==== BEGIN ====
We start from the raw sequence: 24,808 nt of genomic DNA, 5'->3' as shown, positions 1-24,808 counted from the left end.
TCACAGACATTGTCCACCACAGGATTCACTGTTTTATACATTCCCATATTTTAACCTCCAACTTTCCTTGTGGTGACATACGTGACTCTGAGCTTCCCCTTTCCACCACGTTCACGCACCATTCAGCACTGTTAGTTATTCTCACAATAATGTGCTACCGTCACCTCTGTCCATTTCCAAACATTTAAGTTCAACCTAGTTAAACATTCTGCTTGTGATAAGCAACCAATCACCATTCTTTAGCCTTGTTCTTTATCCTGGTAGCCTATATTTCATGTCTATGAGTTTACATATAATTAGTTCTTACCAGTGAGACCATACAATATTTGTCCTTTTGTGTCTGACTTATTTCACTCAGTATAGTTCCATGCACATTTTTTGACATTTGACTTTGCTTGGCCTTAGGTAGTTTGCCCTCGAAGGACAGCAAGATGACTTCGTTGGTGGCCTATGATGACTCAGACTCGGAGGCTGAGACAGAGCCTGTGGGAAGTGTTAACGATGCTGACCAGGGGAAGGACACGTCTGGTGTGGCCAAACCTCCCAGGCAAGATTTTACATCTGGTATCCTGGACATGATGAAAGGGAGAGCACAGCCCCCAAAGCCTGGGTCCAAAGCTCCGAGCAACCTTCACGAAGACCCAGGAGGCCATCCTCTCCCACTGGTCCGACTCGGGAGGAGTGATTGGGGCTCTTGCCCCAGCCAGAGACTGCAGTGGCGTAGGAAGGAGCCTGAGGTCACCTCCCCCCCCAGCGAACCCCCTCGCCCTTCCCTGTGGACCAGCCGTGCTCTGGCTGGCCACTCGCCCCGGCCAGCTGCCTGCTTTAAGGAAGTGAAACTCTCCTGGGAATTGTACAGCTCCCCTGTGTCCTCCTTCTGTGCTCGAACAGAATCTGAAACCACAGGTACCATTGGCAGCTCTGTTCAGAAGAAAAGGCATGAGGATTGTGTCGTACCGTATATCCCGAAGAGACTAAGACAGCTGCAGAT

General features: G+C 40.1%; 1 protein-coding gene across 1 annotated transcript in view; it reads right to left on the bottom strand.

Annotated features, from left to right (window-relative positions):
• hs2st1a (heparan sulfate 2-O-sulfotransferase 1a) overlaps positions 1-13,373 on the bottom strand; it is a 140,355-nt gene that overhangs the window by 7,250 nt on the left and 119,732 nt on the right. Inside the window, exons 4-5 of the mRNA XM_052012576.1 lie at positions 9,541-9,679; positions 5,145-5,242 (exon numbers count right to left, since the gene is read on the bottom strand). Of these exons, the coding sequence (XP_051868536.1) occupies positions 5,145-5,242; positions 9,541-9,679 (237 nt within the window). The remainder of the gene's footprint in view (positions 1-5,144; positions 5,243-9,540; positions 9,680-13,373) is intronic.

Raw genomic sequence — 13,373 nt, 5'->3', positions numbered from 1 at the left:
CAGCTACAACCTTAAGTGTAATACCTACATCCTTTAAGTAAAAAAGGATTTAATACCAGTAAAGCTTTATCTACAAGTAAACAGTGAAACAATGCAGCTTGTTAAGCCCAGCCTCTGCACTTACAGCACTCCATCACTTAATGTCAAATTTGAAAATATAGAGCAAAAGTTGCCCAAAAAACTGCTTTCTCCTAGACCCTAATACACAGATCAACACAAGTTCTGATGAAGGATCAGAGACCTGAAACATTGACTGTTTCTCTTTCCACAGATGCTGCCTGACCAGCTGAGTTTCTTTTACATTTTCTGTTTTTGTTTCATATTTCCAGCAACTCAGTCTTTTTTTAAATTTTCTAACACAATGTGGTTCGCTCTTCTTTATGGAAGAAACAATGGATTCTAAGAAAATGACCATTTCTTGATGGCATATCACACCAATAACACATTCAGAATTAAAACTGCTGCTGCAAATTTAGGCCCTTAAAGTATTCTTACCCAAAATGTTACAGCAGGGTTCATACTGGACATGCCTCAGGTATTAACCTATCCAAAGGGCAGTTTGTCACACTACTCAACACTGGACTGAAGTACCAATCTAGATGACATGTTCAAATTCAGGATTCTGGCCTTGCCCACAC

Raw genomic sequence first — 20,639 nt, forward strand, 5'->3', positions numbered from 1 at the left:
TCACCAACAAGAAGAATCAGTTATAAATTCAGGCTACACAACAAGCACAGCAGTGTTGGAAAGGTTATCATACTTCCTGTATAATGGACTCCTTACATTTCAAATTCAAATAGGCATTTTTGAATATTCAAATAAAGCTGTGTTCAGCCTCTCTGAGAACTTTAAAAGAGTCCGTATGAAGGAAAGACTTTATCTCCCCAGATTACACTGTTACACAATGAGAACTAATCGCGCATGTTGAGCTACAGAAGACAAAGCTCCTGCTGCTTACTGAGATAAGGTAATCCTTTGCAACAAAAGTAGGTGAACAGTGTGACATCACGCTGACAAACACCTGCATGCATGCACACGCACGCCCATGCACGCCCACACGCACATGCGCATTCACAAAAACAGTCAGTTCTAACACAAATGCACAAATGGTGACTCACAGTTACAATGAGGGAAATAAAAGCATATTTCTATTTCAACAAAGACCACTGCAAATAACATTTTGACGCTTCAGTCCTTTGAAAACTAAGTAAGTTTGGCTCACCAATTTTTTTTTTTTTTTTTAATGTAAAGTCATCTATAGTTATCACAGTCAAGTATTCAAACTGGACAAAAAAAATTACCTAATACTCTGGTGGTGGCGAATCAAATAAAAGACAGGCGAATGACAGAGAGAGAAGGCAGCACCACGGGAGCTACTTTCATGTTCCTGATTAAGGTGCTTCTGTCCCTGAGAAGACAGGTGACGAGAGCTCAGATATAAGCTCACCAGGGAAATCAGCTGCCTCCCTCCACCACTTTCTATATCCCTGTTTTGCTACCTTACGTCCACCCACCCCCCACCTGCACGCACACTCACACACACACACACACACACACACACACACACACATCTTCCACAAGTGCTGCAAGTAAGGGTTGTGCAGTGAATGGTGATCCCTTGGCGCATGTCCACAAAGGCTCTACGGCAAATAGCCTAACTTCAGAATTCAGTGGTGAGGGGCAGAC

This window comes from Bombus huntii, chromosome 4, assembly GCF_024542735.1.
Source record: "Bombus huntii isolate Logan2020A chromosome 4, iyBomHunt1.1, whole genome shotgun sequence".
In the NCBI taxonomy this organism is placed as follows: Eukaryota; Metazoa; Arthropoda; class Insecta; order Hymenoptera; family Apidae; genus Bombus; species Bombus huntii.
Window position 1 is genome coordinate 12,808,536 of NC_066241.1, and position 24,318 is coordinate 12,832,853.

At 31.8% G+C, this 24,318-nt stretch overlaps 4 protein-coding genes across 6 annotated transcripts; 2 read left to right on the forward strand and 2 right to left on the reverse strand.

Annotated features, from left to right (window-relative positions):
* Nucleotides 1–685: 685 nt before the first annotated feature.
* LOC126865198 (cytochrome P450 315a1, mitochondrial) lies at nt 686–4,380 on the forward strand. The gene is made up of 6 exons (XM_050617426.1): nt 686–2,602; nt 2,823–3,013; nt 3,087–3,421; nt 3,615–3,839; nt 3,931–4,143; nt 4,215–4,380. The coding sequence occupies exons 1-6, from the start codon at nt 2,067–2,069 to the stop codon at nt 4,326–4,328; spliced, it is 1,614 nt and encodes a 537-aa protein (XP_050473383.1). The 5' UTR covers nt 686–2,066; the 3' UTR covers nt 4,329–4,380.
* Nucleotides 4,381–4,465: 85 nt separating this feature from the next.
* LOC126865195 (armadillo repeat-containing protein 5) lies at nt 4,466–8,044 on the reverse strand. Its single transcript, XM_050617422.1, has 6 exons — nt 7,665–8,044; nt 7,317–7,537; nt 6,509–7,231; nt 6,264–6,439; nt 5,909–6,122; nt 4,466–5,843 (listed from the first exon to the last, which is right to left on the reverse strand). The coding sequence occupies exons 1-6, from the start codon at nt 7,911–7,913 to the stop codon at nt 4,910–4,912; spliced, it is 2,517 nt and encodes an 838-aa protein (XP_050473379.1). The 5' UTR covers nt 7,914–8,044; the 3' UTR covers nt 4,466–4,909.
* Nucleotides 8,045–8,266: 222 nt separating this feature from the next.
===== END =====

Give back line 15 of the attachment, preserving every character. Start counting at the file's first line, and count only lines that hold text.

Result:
Annotated features, from left to right (window-relative positions):